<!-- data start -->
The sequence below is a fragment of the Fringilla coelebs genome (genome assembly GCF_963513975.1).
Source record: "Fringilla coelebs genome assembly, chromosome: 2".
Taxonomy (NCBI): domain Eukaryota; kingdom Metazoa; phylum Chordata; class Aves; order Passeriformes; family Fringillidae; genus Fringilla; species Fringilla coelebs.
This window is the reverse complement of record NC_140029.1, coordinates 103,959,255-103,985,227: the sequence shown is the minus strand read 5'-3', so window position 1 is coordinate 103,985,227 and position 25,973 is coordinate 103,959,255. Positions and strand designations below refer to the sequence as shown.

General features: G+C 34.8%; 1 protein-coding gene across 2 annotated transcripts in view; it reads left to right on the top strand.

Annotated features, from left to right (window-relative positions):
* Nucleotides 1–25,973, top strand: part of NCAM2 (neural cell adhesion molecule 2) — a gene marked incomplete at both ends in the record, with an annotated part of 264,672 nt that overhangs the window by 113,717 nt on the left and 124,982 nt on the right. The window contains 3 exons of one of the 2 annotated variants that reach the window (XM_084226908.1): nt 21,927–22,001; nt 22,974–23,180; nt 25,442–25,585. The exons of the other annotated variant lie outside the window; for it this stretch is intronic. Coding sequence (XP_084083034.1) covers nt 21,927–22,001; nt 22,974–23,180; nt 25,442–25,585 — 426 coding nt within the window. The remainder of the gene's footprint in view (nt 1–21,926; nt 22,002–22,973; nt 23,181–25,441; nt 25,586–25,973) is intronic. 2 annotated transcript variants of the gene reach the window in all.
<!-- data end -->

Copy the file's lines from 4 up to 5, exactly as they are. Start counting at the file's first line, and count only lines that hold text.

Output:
This window is the reverse complement of record NC_140029.1, coordinates 103,959,255-103,985,227: the sequence shown is the minus strand read 5'-3', so window position 1 is coordinate 103,985,227 and position 25,973 is coordinate 103,959,255. Positions and strand designations below refer to the sequence as shown.

General features: G+C 34.8%; 1 protein-coding gene across 2 annotated transcripts in view; it reads left to right on the top strand.